A Study of the View of Christianity in Silence by Shusaku Endo : With a focus on the contrast between the characters in Silence and those of the Bible

    Lee, Kyung-Soon | 2020, (86) | pp.215~231 | number of Cited : 0
    Abstract PDF
    This study began with the question of why there are significantly fewer Christians in Japan, compared to Korea or China. To determine the answer, an in-depth analysis of the novel, Silence written by the Catholic Shusaku Endo, was conducted. This book concluded that there was a need for a thorough revision of the issue of the indigenization of Christianity in Japan. Silence is a reflection by the author written at the delicate border between religion and literature, though it is sometimes criticized for being nothing more than the introdution of a distorted form of Christianity. At the climactic moment, in the contrasting structure of the voice of God stasting, “You may trample.” and “the rooster crowed”, Endo highlights the mysterious question again by citing the Bible. This study attempted to examine the mystery presented by the author by comparing it to the Bible.
  • 13.

    A study on gender differences in showing affection -speech functions in love confession in the movie & drama scenes-

    Kim Jiwon | 2020, (86) | pp.233~250 | number of Cited : 1
    Abstract PDF
    This paper is concerned with Japanese verbal expressions that show one's feelings of love especially in love confessions between men and women. This study analyzes how people express their affectionate emotions and if the strategies used for showing affection differ between the genders. Findings indicate that Japanese men and women employ several strategies of expression. Men seem to use showing affection, situation explanation, compromising, confirming the feeling, asking-out, suggesting merits, demand, reason explanation, and wishing, while women seem to use showing affection, situation explanation, confirming the feeling, compromising, demand, situation explanation, unilateral notification, wishing, asking-out, and suggesting merits. Although Japanese women usually express their love through showing affection, we found that they rarely make the first move in asking somebody out. To ask somebody out signifies the beginning of the dating relationship and this is predominantly led by men. This may be the effect of a gender stereotype that is realized in the form of a gender role. Among the strategies mentioned above, men usually act by compromising and suggesting merits. They use various strategies that are likely to elicit a positive response from women. As a result of investigating examples in this paper, it was found that the attributes of men, such as broad-mindedness and willingness to protect a woman, have a masculine appeal.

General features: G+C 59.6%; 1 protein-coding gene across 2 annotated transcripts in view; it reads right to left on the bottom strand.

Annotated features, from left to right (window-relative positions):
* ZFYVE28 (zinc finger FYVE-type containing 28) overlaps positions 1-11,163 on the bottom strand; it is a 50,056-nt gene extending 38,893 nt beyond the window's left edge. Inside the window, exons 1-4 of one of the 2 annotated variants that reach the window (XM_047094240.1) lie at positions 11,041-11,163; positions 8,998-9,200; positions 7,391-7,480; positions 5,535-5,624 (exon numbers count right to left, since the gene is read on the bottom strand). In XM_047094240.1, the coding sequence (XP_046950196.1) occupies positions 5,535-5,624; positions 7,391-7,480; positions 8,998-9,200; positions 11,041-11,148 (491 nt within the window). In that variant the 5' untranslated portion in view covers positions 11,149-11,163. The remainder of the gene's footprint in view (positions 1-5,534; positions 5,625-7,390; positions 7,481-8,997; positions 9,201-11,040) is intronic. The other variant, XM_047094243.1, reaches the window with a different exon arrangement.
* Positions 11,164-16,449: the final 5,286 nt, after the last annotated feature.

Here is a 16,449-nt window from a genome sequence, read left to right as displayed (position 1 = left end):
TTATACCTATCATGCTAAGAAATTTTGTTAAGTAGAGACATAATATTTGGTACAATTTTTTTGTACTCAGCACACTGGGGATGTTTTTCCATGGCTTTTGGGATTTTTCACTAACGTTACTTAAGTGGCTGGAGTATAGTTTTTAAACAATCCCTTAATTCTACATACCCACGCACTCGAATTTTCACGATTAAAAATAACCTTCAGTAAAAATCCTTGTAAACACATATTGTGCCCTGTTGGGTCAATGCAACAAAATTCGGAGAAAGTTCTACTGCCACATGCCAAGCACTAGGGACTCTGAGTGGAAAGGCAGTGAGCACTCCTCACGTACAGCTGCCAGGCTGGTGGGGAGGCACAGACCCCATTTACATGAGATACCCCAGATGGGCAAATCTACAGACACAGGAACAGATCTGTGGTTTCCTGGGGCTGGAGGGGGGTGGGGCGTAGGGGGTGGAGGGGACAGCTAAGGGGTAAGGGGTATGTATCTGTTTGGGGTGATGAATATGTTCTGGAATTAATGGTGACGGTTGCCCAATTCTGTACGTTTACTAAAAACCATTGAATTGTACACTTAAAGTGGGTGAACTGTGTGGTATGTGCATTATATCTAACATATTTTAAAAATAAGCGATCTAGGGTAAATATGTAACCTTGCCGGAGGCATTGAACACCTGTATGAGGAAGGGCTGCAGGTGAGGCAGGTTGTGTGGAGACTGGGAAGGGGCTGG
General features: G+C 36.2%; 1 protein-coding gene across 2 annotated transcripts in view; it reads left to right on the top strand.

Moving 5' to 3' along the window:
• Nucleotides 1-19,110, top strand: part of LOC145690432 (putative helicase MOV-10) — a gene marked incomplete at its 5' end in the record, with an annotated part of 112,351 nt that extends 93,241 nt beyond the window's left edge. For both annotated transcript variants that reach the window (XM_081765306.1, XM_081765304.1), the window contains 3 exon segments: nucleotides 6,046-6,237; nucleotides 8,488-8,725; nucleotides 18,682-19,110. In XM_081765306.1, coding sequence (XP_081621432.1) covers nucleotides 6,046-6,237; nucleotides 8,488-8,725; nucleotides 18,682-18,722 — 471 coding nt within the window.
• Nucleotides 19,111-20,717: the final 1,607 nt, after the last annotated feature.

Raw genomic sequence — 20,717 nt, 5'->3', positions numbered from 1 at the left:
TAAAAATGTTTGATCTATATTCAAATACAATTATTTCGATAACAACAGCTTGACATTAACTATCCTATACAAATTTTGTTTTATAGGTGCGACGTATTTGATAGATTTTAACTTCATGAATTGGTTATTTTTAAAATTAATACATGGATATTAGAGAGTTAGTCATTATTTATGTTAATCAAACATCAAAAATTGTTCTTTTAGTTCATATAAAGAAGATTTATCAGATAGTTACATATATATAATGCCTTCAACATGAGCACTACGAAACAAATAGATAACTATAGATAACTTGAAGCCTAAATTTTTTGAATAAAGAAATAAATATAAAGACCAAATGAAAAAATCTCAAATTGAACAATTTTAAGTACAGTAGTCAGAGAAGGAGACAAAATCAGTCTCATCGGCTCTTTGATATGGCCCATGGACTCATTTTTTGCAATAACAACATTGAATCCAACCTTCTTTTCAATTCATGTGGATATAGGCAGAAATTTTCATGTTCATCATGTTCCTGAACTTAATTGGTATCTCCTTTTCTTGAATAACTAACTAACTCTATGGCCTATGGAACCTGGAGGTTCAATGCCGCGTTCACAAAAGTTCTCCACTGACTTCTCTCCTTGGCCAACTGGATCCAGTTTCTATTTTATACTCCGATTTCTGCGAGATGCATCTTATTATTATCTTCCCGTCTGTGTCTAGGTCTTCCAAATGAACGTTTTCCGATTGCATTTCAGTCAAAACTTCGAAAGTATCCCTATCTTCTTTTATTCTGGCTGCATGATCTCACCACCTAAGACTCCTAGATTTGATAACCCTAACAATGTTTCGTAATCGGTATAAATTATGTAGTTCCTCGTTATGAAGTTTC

• 14.

    An Analysis of the Demonstratives ‘コ(ko), ソ(so), ア(a)’ in JapaneseⅠof Korea’s University Scholastic Ability Test: With a focus on questions for 2010-2020

    RYU SHINAE | 2020, (86) | pp.251~267 | number of Cited : 0
    Abstract PDF
    In Japanese grammar, Japanese demonstratives are an aspect of grammar addressed at the beginner level and one that is easy for Korean learners of Japanese. This study investigated the Japanese demonstratives, ‘コ(ko), ソ(so), ア(a)’ which are items that appear in JapaneseⅠof Korea’s University Scholastic Ability Test, taken by learners who have acquired the demonstratives in High School Japanese. Japanese demonstratives are described as ‘コ(ko), ソ(so), ア(a)’ and explained in High School JapaneseⅠby comparing the native Korean and Japanese languages on a one-to-one basis. This study examined the effects on problem solving in Japanese I of Korea’s University Scholastic Ability Test. As result of analyzing the test items involving dialogue sentence scenes using Japanese demonstratives and found that the usage of spatial-temporal deixis was more than discourse-reference dexis. In the case of spatial-temporal deixis, it is divided into usages for ‘when the speaker and listener are in different places’ and ‘when the speaker and listener are in the same place’. In the case of contextual directives, there seemed to be no difficulty finding the answer, even if the instruction usage was not specifically understood. Although a good score may be obtained on the test, mastery of demonstrative usage in the items was not considered to be advanced.
  • 15.

    A Study on the Character Notation Composition of Foreign Film Posters in Korea and Japan

    Jung, Sung-Wook | 2020, (86) | pp.269~286 | number of Cited : 0